Tonight I wanted to post about some of my favorite time-fillers for any classroom, although these work especially well in a language classroom.
Another great time filler is paired flyswatter or Matamoscas. This one does require a little prep ahead of time. I have a lot of matamoscas games you can purchase on my TpT store, or you can make your own version using www.wordle.net for free. I simply pair my students up, give each pair one copy of the flyswatter sheet, and two different colored markers, crayons, highlighters, etc. All you, the teacher, have to do is call out terms for the students to find. Whoever finds the term first gets to mark it with their color. At the end of the game (which can last anywhere from 5-15 minutes, depending on the number of terms and how familiar your students are with the game), the student who has marked the most terms "wins". Since I usually make this activity a grade, I give the winning student an extra 5 points on the game, but you could also give candy, a homework pass, or whatever other prize works well for your classes.
One of my favorite time fillers is a quick game of I have, Who has? This does require you to make/buy and print out the cards ahead of time, but once you make a set and laminate it, it will last for years. I also sell some of these in my store, but they are very easy to make using whatever vocabulary you want your students to practice. The first time you play this game, it will take a little longer because a lot of students aren't really sure what they are doing, but once they are familiar with the game, you can play a round (including passing out and collecting the cards) in under 3 minutes. This is another activity my students beg to play and they really love trying to beat their time. I post all the times for all the classes to see, and they love to see how they stack up against my other class periods. When I play this with my classes, I have them all start out standing up, and then they sit once they've read their card. This helps me keep track of who has yet to read their card, and it also gives them the opportunity to move around a little bit.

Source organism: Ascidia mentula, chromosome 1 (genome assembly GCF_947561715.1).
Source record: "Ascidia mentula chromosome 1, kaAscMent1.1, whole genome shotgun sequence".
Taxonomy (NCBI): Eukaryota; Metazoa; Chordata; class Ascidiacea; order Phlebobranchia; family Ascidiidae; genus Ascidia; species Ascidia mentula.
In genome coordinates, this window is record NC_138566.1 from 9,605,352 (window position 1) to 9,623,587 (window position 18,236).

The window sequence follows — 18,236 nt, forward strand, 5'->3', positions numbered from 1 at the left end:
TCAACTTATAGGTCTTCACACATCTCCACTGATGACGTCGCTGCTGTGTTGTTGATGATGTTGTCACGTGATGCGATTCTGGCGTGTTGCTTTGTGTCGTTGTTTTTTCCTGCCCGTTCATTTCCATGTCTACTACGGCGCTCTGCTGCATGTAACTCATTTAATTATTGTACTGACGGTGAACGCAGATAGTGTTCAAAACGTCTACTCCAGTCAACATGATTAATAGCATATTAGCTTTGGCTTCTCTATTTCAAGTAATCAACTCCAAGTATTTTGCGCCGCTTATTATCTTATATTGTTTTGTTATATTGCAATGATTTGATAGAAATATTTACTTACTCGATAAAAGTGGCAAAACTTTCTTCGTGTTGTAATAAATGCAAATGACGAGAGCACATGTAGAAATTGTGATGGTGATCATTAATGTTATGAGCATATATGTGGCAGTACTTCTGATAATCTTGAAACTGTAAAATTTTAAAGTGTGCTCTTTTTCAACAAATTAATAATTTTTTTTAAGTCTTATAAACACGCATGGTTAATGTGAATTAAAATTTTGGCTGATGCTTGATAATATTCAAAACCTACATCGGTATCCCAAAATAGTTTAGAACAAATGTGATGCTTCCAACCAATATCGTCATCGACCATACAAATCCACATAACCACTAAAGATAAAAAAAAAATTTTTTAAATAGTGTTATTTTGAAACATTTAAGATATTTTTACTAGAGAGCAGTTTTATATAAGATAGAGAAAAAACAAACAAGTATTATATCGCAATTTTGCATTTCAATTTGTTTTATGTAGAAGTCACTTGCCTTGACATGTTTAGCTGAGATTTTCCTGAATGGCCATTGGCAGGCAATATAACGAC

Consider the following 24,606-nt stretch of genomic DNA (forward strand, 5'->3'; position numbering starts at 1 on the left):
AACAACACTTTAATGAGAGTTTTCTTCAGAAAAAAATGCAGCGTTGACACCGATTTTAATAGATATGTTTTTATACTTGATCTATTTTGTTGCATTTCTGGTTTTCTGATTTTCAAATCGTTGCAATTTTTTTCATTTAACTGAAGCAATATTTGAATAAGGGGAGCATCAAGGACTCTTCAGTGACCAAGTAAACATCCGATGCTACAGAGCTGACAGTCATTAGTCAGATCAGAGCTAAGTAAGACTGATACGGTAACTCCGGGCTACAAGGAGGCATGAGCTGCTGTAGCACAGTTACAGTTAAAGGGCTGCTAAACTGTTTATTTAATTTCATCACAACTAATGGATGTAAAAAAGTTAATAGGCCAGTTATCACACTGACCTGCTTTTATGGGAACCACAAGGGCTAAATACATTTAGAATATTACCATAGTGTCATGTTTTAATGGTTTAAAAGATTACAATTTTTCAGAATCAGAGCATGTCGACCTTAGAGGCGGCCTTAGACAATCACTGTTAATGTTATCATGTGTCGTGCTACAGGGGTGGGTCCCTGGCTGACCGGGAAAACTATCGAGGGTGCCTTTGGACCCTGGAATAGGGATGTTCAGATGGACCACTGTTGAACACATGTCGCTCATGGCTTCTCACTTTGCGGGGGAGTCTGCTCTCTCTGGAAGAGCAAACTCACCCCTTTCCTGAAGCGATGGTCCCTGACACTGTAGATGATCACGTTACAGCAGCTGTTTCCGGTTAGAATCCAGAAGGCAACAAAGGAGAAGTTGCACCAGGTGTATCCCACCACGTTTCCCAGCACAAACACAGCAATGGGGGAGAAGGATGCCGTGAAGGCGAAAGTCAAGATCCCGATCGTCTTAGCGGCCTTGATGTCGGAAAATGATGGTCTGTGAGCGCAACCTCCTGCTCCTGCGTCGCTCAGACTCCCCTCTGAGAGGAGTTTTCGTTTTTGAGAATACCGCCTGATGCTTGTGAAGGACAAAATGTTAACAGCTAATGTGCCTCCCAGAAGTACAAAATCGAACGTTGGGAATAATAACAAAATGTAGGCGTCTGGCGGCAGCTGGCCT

A great communicative activity is to give the students a few questions to ask each other and answer. These can be specific to what you are studying right then, or they can be review topics. I love to give them very open-ended questions like "¿Cómo eres?" or "¿Qué te gusta hacer los fines de semana?" that give them lots of options to use different vocabulary. You can have the students stay in their seats and just ask the people around them, or have them get up and circulate. Whenever I can, I have the students get up so they're not sitting the whole period. You can also have this be a teacher-centered activity where you ask the questions and call on a few students to answer. I prefer this activity to be student-centered, simply because in most classrooms, students have a lot of opportunities to answer questions, but not to ask their classmates questions.
The final time filler I want to share is a tried and true favorite: individual whiteboards. I have a pretty streamlined procedure in place for distributing and returning the whiteboards and supplies, so that doesn't eat up much time. You can have the students answer questions on the boards, translate, play hangman in pairs (practices alphabet and vocabulary!), etc, but my favorite (and my students' favorite as well) is to draw a picture based on what I say in the target language. I love this activity because it avoids translating into English, it's fun, and you can make some very creative and funny pictures for them to draw, which can help them remember the vocabulary better. You can use this drawing activity to practice prepositions of location (The dinosaur is below the monkey), verbs (The principal rides his bike in the park), colors (The orange pig reads with the blue giraffe), body parts (The alien has three heads, five feet, one eye...), etc. There are endless possibilities for whiteboards. One tip - I use kids' socks as erasers, and I store the markers inside the socks, so there's no begging for a certain color and they're a lot easier to distribute. At first, the kids balk at socks, but I make sure to tell them that they've never been worn before, which helps. They really enjoy wearing the sock on their non-dominant hand and swiping when they erase :) They are so funny!
How do you fill those extra minutes at the end of class?